Woodstock, pinnacle of the hippie dream, turns 50

The 1969 festival of peace, love and music marks its anniversary this weekend

Jimmy Hendrix playing at Woodstock in 1969

A freewheeling weekend of indulgence. A New York farm transformed by idealistic youths into a mid-size city. A celebration of rock music and utopian ideals. Woodstock was many things but one thing is clear - it is heralded in the popular consciousness as the cultural touchstone of a generation.

The 1969 festival of peace, love and music marks its 50th anniversary this weekend, triggering a wave of nostalgia for an era when rock was for the young, tie-dye was cool, long hair was a statement, and kids said "groovy" without a trace of irony.

It's estimated that anywhere from 400,000 to half a million people descended on Max Yasgur's alfalfa fields in upstate New York that August 15-18 1969, embarking on a trip of a party that saw icons like Janis Joplin, Jimi Hendrix and Santana jam as increasingly filthy festival-goers danced, stripped and dropped acid in torrential rain. At the outset, organizers were charging $18 a ticket for revelers to attend the event, which featured now legendary rock bands like Creedence Clearwater Revival, The Who, and Crosby, Stills, Nash and Young.

John Roberts and Joel Rosenman bankrolled the festival, which they dreamed up with fellow 20-somethings Michael Lang and Artie Kornfeld as a business opportunity to promote a would-be recording studio in upstate New York. But as news of the bucolic rock concert spread, a crush of eager attendees bottle-necked country roads winding to the festival site in White Lake, a hamlet of the small town of Bethel, some 100 kilometers southwest of the namesake town of Woodstock. The overwhelmed masterminds had little choice but to declare that Woodstock would be, like the love, free.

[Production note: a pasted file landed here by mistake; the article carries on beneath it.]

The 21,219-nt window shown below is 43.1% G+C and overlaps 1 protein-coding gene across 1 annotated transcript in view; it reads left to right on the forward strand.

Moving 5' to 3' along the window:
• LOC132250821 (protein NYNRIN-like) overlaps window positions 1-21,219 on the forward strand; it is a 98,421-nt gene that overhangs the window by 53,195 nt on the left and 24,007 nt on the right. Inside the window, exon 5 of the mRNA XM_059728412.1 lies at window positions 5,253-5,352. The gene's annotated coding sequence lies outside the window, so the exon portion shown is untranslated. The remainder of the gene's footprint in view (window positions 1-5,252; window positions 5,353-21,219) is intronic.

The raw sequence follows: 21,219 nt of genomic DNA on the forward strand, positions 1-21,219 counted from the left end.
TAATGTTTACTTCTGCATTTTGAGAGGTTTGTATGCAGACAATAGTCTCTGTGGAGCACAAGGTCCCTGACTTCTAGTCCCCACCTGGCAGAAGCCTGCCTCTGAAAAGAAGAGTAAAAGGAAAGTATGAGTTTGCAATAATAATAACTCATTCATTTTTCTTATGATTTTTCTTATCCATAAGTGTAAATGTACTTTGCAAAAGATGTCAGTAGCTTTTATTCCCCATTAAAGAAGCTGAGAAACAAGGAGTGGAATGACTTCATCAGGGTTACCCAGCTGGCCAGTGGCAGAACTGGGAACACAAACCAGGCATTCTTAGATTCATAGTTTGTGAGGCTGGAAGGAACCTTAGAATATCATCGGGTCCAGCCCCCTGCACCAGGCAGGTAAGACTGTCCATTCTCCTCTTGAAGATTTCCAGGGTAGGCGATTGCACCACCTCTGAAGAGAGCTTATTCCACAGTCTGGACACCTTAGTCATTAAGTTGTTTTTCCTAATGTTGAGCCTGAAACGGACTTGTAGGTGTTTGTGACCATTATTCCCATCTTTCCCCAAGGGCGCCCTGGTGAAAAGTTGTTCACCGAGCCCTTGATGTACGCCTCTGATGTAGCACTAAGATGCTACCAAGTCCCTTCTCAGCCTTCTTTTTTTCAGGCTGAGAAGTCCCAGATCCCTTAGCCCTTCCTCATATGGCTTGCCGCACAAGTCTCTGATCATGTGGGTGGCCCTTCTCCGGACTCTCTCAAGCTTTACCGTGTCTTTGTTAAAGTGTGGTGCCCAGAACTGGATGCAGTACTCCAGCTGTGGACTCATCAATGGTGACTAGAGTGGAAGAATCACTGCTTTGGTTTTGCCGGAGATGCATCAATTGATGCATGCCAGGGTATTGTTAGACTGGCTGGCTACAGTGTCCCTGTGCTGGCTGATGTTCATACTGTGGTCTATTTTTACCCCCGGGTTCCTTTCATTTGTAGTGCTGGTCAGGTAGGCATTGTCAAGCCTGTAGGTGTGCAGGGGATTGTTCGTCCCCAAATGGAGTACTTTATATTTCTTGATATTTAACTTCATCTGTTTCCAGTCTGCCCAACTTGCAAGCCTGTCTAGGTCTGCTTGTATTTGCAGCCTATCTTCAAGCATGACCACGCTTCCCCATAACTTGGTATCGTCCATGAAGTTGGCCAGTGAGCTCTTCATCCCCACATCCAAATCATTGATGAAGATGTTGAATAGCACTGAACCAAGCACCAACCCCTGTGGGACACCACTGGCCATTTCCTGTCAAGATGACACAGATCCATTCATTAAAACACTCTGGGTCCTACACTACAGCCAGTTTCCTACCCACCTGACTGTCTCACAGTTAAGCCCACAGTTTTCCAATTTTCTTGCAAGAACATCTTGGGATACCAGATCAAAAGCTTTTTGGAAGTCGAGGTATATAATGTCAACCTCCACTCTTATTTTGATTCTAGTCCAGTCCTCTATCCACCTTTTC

As the music began, rains swept in, food ran out and helicopters whirred overhead - sometimes delivering musicians, other times supplies. Despite the mud and warnings of bad acid, the myth of Woodstock lives on - the festival is venerated as a beacon of hope that emerged out of the tumultuous 1960s, rife with assassinations and riots as the Vietnam War raged.

In the festival's aftermath, Yasgur told a television crew he "became quite apprehensive" when faced with the "sea of people."

"But these young people made me feel guilty today because there were no problems - they proved to me, and they proved to the whole world, that they didn't come up for any problems," he said.

"They came up for exactly what they said they were coming up for - for three days of music and peace."

Danny Goldberg, a longtime music industry insider who covered the festival for Billboard as a starry-eyed 19-year-old, also fondly remembers the weekend as "a lot of people with smiles on their faces."

"I was taken almost immediately with this sweetness -- the idyllic notion of the hippie brother and sisterhood that rarely manifests itself, even then," he told AFP from his Manhattan office. "But it was quite palpable at Woodstock, from the minute I got there until the minute I left."

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